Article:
A Living Commentary on Fatima: Lucy "Through the Immaculate Heart of Mary"

Source: FSSPX News

In preparation for the Society of St. Pius X’s pilgrimage to Fatima, here is an extract from the book Fatima, A Spiritual Light for Our Times, by Fr. Karl Stehlin. The lives of the three children who saw the apparitions remain an example for each of us.

Lucy’s long life was entirely dedicated to making Fatima known.

She had been chosen to be the principal witness of Our Lady before the whole world, and for this purpose she received specific virtues from Our Lady. It is important to analyze these special qualities of Lucy and consider how her life became a living revelation of the message of Fatima. As Lucy was to live almost a century as a religious and messenger of the Immaculate Heart of Mary to the world, her life was entirely different from that of her cousins.

Let us first recall some facts and testimonies, and afterwards see how they are a part of the “spirituality of Fatima” which we have to live if we want to be faithful to the Immaculate Heart.

From the time of the apparitions, Lucy was the one who suffered the most. One would expect that the privilege of such an intimacy with Our Lady would make the life of the seer a constant joy and thrilling happiness. For Lucy it was the contrary: the apparitions became a source of constant sorrow and humiliation inflicted on her by those whom she loved most: her own family and former friends who mostly followed the negative outlook of the parish priest. Such was her life in the years following the apparitions, during which she had to undergo many cross-examinations. The greatest suffering for her was the frequent accusation that she had lied: “While there were some who admired me and considered me a saint, there were always others who heaped abuse on me and called me a hypocrite, a visionary and a sorceress. This was the good Lord’s way of throwing salt into the water to prevent it from going bad. Thanks to this Divine Providence, I went through the fire without being burned, or without becoming acquainted with the little worm of vanity which has the habit of gnawing its way into everything. They are all mistaken. I’m not a saint, as some say, and I’m not a liar either, as others say. Only God knows what I am.”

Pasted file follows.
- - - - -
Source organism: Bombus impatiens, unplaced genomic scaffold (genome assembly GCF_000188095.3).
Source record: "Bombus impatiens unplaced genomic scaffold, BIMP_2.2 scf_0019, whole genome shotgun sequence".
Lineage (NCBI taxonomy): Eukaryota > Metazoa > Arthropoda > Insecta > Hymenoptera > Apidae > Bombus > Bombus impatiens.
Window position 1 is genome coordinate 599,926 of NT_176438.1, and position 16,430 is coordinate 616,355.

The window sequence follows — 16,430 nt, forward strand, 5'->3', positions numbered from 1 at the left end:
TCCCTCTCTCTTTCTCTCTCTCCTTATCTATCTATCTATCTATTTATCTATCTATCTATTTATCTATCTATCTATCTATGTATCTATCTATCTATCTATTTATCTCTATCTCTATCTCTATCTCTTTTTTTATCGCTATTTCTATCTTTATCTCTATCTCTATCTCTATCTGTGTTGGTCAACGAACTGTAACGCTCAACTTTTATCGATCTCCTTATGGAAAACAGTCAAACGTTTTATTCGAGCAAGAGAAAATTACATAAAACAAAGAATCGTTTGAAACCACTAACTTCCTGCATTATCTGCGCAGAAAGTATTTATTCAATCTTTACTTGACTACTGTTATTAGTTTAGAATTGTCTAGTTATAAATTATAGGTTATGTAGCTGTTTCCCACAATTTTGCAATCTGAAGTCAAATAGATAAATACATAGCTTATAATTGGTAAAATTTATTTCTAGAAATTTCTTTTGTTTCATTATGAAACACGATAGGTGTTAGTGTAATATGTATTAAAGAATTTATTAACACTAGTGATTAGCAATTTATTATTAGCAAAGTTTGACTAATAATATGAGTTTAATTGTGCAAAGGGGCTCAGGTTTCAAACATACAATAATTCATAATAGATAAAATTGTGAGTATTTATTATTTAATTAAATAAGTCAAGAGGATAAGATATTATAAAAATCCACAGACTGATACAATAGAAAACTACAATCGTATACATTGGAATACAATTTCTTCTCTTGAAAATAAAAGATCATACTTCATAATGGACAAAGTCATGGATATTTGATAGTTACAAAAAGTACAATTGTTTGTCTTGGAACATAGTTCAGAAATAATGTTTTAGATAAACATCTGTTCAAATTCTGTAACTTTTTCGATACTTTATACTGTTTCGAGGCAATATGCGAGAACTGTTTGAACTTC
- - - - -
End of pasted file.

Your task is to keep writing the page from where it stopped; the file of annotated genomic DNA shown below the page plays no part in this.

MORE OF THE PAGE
At the end of the first interrogation for the canonical process she was asked a final question: “Are you quite certain that the Blessed Virgin really appeared to you?” She responded with this firm and solemn declaration: “I have the certitude that I saw her and that I am not mistaken. Even if they were to kill me, nobody could make me say the contrary.”

In June of 1921, Lucy left Fatima definitely, first for college and afterwards to enter religious life. Upon arriving at college, she was introduced to others under a different name, and was obliged “never to say anything to anyone regarding the events at Fatima.”

For four years, day after day, she had to carry the very heavy cross of obedience to this command.

Although it was easy for her to keep silence regarding herself, it was no doubt a heavy burden to be forbidden to speak of Fatima. It was also a sorrowful trial for Lucy that she knew nothing of what was going on at home in Fatima, for she was now totally separated from her family and heard from them very infrequently.

However, in her letters at that time to her family, we find a simple, courageous, humble, modest and thankful soul. Expressions of thanksgiving for the education she was receiving and the good example of the superiors are frequent. Canon Barthas writes that she was not free of imperfections, but if she realized that she had hurt anyone, she would immediately ask pardon very gently.

Her calm bearing and balance was especially striking, and she always kept an even temper. There was nothing of the neurotic about her, or even of the nervous or sentimental. One of her directors declared: “I only saw her weep once, and that was when she thought of her home town.”